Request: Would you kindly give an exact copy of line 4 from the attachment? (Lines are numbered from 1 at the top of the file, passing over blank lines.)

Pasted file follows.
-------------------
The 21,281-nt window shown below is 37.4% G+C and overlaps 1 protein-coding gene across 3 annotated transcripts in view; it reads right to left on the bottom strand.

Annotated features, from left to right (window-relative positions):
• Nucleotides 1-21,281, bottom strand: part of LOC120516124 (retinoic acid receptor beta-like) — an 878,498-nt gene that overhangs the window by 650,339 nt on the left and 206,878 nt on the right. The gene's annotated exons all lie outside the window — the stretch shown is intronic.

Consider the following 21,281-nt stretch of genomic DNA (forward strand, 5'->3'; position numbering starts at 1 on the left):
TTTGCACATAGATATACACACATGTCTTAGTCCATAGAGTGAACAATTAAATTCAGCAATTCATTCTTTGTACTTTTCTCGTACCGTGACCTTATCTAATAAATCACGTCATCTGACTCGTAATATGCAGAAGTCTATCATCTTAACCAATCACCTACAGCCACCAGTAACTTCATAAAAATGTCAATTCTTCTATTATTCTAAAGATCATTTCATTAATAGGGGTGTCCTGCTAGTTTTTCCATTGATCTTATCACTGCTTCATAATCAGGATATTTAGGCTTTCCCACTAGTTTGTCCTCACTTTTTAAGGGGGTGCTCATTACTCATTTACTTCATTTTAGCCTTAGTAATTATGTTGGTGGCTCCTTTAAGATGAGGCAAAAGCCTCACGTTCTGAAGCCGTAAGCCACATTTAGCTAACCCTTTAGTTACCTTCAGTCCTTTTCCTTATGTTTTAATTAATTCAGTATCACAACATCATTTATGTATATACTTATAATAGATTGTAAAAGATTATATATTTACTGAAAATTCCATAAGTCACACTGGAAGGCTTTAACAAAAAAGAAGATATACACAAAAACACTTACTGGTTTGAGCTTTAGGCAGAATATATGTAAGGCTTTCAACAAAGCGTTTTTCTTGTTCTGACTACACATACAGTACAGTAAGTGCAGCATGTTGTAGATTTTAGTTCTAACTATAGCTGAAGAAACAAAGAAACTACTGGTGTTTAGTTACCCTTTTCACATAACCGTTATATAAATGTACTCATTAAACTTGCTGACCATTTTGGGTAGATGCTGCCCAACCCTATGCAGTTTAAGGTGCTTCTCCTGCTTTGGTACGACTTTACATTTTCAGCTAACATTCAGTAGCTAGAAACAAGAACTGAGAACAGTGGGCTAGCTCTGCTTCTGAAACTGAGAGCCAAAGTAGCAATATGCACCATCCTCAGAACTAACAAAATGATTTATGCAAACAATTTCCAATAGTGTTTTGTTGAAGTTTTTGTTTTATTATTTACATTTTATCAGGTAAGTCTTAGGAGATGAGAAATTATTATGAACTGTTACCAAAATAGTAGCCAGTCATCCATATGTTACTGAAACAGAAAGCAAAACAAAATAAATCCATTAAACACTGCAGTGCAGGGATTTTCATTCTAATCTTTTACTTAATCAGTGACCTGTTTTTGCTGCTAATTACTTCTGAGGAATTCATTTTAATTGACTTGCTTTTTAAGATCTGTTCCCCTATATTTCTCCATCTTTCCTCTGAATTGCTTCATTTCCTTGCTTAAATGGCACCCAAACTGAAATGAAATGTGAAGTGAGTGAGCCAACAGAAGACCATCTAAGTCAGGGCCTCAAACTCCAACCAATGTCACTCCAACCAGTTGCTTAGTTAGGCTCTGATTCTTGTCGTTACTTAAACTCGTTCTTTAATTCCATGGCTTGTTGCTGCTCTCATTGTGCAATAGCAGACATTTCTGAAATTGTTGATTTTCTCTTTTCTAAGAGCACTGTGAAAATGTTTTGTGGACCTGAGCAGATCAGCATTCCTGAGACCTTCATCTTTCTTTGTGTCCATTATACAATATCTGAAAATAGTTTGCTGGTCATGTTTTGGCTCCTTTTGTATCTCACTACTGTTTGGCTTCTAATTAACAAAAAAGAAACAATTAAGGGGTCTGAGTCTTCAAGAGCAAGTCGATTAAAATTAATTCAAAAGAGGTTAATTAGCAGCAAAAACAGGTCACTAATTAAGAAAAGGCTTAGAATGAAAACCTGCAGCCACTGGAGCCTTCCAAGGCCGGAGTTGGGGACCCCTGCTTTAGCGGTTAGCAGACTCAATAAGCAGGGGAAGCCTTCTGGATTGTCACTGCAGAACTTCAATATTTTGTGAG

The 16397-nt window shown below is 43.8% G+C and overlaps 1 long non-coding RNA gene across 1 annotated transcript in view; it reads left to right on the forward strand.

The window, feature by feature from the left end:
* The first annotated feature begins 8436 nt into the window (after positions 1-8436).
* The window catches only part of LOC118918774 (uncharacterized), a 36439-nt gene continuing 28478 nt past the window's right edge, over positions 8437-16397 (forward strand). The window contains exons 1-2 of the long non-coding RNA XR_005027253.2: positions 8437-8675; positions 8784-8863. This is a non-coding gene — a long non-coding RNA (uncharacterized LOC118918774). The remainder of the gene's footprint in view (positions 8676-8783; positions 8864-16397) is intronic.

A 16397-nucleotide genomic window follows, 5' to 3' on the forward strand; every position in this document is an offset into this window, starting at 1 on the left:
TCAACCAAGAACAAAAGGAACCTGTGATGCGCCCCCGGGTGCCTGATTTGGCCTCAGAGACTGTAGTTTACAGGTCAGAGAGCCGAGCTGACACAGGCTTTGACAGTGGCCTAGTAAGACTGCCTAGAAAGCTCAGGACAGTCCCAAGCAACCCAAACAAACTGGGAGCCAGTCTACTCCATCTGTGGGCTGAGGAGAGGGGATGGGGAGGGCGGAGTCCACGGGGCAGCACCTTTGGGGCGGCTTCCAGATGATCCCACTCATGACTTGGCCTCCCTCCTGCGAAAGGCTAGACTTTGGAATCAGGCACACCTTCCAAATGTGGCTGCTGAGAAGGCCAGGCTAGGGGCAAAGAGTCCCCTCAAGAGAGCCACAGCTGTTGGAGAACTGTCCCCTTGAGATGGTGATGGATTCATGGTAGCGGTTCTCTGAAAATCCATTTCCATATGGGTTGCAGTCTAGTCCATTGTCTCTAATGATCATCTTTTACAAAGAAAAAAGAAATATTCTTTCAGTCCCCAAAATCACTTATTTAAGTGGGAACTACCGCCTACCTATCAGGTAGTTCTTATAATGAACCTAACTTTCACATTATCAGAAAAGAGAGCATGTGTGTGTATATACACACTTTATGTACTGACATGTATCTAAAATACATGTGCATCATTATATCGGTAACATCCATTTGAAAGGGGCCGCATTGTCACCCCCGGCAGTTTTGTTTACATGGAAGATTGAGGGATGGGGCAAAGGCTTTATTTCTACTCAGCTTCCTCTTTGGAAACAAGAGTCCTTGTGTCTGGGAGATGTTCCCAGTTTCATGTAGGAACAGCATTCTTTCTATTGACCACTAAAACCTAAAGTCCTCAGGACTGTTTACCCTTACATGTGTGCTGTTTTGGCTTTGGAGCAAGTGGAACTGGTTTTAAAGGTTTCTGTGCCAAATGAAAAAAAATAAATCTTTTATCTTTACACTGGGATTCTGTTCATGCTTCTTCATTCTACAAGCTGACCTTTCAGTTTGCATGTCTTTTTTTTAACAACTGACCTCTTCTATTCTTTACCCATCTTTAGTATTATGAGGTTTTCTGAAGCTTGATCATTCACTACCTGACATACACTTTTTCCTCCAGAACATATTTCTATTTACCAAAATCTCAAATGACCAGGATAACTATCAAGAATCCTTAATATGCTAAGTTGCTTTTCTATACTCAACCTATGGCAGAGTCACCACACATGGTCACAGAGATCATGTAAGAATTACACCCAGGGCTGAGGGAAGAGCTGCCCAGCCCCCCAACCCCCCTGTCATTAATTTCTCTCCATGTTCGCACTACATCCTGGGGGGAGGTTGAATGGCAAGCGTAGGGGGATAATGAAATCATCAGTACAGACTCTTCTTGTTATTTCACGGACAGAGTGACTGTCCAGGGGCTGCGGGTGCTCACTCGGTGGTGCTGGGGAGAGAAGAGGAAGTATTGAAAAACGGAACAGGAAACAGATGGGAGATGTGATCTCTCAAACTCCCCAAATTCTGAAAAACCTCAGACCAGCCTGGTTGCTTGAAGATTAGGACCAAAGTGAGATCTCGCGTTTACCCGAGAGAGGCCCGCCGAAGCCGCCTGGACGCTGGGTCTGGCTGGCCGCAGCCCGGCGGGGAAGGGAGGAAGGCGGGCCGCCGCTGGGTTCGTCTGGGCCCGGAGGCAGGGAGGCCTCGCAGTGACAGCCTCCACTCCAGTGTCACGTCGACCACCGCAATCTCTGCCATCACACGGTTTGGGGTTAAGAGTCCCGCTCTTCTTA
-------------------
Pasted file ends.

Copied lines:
Consider the following 21,281-nt stretch of genomic DNA (forward strand, 5'->3'; position numbering starts at 1 on the left):